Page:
Elizabeth Kupau remembers time in the Gilbert Islands, 1947.


At least four persons in Honolulu are anxiously awaiting the arrival of the American Board of Missions’ auxiliary schooner Morning Star VI.

The tentative arrival date for the Micronesia-bound missionary schooner is October 16.

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Mrs. Elizabeth Kupau of 643 Lana lane sailed to the Gilbert islands in 1898 aboard the Morning Star V. At that time she was a year old.

Her father was the late Rev. S. P. Kaaia whose pastorate had been located at Puna, Hawaii. Continue reading

On the death of Elizabeth Kawahinenohomaunaokilauea Kaaia, 1925.


The Almighty Father in heaven was kind to take the greatly loved mother, Mrs. Elizabeth Kawahinenohomaunaokilauea Kaaia from this disheartening life to eternal life.

She was a member of the church of Waianae, Oahu. She was a patient mother and was always strove do to the good works of her Lord in this church, and because the weakness that came upon her body, she could not participate bodily in the work for the last year of her life.

She was a kind mother and welcoming, and had an open heart, and she was hospitable to everyone who came to the home of her and greatly beloved husband, Rev. Samuel Peter Kaaia.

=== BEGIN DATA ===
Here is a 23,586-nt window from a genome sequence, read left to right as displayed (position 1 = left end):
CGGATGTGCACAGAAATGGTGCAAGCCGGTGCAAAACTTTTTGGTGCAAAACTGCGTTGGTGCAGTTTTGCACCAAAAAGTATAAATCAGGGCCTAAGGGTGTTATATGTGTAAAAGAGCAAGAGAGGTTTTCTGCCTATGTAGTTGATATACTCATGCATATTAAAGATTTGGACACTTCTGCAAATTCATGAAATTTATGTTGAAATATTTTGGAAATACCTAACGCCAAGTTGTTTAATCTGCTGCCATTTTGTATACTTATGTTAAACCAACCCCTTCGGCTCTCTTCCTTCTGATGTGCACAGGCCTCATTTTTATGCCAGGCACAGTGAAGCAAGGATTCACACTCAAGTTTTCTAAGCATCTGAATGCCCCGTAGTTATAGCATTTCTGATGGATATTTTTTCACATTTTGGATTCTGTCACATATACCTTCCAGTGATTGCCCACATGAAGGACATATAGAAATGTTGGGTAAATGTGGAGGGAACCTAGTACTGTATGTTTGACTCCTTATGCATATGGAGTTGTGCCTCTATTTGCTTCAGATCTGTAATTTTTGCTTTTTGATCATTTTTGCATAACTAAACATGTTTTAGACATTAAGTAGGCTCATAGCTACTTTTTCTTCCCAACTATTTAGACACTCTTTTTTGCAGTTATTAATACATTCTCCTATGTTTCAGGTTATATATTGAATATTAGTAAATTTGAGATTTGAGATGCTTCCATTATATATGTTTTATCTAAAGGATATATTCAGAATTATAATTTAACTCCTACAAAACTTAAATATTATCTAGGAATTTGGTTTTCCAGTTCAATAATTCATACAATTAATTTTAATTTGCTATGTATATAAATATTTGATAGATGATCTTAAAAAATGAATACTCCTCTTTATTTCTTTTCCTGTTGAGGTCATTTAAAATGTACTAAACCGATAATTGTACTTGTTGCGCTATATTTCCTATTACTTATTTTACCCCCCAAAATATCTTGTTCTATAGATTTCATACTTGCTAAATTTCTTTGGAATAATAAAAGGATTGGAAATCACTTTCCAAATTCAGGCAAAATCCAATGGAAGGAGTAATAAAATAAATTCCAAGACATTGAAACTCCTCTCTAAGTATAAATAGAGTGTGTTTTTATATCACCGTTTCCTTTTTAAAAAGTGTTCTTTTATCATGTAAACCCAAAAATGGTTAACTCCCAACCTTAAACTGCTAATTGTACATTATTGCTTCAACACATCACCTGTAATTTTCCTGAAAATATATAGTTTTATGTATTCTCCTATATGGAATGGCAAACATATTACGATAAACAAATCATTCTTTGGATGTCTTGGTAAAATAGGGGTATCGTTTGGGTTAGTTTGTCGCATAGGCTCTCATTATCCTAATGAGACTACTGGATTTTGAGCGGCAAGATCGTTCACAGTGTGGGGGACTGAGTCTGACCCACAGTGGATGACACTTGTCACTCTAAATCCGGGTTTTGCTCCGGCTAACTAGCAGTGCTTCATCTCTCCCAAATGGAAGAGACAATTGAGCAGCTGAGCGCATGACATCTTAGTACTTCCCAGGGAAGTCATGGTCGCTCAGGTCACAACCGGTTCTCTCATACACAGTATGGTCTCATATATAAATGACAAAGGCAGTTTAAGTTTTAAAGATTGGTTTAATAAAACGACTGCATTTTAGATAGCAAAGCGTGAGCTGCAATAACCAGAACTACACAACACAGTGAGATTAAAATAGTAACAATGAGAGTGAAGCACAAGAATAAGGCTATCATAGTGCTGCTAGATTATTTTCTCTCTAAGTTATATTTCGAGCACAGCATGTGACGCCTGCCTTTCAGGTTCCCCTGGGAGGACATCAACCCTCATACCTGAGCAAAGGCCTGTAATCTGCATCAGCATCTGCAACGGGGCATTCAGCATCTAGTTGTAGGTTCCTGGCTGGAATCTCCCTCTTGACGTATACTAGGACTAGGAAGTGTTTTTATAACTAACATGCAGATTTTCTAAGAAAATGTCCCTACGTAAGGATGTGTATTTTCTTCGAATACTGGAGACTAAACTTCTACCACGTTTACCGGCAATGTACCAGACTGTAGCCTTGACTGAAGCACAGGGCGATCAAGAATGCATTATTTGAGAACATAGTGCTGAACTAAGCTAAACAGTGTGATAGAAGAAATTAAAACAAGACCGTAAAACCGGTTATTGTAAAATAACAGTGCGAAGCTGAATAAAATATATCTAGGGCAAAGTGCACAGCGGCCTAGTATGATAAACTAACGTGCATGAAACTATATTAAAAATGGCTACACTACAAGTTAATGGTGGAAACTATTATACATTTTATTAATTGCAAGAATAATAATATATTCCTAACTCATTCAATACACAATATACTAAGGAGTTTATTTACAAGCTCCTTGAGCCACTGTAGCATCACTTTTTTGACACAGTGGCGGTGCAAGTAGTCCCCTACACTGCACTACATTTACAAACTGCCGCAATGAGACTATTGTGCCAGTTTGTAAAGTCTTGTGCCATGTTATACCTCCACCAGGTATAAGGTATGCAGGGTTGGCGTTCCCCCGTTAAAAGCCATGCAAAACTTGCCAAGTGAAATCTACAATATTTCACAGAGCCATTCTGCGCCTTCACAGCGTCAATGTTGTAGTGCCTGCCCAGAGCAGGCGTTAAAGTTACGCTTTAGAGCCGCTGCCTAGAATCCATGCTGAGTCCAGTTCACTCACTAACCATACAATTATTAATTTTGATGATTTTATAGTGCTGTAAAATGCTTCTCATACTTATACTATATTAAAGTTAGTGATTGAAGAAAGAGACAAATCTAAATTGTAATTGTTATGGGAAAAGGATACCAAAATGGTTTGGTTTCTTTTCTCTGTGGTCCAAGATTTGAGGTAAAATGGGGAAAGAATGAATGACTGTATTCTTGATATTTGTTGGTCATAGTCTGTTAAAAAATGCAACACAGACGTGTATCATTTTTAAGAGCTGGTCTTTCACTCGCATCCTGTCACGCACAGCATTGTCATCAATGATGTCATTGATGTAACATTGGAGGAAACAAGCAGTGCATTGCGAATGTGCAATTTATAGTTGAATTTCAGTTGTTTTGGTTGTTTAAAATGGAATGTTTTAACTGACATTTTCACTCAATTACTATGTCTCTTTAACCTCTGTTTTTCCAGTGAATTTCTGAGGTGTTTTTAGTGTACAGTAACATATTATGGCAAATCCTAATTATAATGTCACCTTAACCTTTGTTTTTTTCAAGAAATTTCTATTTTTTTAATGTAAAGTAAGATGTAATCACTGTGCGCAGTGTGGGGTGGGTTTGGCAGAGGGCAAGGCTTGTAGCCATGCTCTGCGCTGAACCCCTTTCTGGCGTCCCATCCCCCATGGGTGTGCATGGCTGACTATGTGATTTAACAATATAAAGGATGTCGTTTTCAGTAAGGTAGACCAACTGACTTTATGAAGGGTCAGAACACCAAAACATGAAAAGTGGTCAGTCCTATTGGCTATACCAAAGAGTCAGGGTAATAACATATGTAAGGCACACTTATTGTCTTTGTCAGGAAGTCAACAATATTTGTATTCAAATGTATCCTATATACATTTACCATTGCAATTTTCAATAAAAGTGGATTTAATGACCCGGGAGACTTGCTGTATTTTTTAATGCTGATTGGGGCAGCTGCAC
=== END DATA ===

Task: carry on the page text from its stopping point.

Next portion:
She spent 74 years old, 5 months and 10 days, and on the 12th of July, 1925, at 8:15 a.m., she grew weary of this life,and returned to the beauty of the home to rest for always which her Lord had prepared.

Her last service was held in the church by Rev. Henry P. Judd, the corresponding secretary [kakauleta] of the Hawaiian Mission, and at the grave by Rev. William K. Poai, the overseeing committee of the church, and present were the members of the Aloha Lahui Association [Ahahui Aloha Lahui] of Lahaina, and she was laid to rest in the cemetery of the church.

With her passing, she left behind her beloved husband, Rev. Samuel Peter Kaaia; their daughter, Mrs. Lowell K. Kupau [Elizabeth L. Kupau]; and 9 grandchildren, who grieve in love for her; and so too the family. How sad!

It has been resolved by us, the members of the church of Waianae, Oahu, along with the Church overseeing committee, Rev. William K. Poai, by way of our committee, to join with your, our Father Missionary, Rev. Samuel Peter Kaaia, your daughter, with your grandchildren and all of your family, in carrying the grief and sadness that has befallen upon you all, and we pray in the name of Jesus Christ, that He give us all relief.

We also resolved to send a copy of this to the husband who is without his intimate, travel companion, and fellow worker to make known to the church of the small islands of Marshall [Makala] and Gilbert [Gilibati], and the family, and one copy to the Friend [the church paper], and one copy to the Kuokoa Newspaper.


Committee Chairman



[There is much history in the Hawaiian newspapers waiting to be found! Although the huge tome, “Partners in Change: A Biographical Encyclopedia of American Protestant Missionaries in Hawaiʻi and their Hawaiian and Tahitian Colleagues, 1820–1900” put out by the Hawaiian Mission Houses came out not that long ago, it does not seem to include Hawaiians sent as missionaries by the Hawaiian Board.